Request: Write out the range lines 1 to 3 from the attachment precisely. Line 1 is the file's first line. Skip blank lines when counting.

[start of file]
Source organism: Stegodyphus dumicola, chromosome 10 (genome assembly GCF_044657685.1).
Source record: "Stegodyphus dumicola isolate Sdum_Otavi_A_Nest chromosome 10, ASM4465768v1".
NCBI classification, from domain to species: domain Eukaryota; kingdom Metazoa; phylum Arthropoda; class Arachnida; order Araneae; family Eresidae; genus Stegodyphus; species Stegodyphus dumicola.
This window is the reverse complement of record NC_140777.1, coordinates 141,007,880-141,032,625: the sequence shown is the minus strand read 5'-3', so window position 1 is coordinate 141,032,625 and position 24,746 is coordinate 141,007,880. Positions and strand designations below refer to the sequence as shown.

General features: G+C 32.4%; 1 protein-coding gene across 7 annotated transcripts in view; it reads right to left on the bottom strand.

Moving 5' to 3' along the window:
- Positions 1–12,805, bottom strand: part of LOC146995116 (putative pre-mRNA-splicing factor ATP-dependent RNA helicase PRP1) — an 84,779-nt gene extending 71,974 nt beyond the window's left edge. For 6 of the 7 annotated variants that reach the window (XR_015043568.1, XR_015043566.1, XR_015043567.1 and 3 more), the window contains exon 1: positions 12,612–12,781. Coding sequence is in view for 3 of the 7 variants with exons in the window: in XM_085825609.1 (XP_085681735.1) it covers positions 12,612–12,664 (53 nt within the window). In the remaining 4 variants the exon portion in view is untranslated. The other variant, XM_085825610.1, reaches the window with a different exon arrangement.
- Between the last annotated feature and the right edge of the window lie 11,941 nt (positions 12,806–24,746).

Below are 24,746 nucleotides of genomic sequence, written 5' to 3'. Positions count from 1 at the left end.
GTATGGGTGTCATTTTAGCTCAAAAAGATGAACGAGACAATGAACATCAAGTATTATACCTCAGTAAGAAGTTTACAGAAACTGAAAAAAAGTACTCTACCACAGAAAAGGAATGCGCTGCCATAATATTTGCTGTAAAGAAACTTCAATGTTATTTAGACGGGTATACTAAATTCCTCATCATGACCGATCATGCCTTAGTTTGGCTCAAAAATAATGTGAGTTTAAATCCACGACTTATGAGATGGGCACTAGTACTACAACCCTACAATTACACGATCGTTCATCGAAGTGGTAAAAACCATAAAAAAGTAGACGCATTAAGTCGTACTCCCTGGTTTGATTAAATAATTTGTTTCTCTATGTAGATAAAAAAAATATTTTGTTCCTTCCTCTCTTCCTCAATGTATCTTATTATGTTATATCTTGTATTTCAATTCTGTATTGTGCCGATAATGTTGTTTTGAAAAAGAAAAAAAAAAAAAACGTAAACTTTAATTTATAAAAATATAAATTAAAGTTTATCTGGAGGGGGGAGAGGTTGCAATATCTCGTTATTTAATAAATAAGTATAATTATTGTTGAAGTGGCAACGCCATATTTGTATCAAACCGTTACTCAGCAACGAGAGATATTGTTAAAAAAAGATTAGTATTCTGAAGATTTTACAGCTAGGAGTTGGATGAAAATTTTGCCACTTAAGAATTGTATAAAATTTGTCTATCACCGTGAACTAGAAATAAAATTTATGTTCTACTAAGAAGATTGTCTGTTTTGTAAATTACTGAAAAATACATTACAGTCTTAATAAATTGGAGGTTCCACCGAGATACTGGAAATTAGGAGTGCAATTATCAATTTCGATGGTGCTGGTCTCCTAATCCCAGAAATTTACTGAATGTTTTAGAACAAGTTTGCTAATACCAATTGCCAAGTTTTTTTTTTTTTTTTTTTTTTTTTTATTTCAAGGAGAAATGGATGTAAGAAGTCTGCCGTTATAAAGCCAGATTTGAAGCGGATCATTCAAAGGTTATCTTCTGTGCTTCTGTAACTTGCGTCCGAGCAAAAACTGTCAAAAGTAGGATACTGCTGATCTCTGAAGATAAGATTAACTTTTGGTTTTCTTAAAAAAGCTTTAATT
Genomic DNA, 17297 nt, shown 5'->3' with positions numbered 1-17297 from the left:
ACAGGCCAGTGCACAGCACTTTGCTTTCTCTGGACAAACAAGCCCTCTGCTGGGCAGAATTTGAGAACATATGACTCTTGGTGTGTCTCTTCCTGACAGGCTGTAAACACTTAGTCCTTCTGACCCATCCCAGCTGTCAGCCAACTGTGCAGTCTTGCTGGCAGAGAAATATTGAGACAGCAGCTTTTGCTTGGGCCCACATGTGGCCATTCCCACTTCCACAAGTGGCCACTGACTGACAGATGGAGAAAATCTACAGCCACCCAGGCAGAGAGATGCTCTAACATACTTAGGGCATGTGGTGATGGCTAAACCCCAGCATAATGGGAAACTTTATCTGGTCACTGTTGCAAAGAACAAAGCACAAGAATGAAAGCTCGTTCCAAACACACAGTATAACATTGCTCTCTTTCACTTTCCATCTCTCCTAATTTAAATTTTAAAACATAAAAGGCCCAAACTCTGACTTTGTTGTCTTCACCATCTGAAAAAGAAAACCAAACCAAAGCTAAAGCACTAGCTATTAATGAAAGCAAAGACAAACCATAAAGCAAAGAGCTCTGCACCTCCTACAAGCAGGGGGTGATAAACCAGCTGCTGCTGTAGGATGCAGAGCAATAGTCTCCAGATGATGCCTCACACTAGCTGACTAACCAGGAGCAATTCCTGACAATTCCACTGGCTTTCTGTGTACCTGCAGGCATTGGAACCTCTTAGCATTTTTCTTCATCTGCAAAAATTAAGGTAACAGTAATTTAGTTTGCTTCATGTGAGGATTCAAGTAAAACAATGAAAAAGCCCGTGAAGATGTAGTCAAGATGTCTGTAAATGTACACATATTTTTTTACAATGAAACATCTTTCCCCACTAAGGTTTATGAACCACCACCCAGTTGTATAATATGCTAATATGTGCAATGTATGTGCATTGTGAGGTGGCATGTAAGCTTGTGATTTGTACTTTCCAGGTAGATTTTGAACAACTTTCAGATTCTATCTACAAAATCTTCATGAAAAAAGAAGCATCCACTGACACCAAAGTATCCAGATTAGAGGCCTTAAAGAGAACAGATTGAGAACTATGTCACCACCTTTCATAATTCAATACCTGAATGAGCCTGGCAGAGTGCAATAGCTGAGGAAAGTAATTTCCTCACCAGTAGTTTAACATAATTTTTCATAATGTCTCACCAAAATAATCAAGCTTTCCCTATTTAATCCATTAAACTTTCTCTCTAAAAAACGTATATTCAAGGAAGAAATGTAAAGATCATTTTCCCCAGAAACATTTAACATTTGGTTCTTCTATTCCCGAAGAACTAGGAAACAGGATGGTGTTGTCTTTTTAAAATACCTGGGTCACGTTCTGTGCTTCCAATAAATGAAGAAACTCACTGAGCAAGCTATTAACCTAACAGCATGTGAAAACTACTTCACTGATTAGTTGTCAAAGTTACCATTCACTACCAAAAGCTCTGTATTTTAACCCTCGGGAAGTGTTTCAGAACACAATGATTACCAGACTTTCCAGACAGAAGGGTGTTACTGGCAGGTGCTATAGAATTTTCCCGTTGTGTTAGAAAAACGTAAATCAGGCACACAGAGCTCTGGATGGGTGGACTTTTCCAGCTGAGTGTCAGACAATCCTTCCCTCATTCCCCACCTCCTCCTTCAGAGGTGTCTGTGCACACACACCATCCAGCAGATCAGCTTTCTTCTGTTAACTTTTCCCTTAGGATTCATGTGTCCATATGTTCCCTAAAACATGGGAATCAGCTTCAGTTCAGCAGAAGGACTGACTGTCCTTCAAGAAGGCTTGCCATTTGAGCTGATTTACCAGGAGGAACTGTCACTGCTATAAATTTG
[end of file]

Source organism: Stegodyphus dumicola, chromosome 10 (genome assembly GCF_044657685.1).
Source record: "Stegodyphus dumicola isolate Sdum_Otavi_A_Nest chromosome 10, ASM4465768v1".
NCBI classification, from domain to species: domain Eukaryota; kingdom Metazoa; phylum Arthropoda; class Arachnida; order Araneae; family Eresidae; genus Stegodyphus; species Stegodyphus dumicola.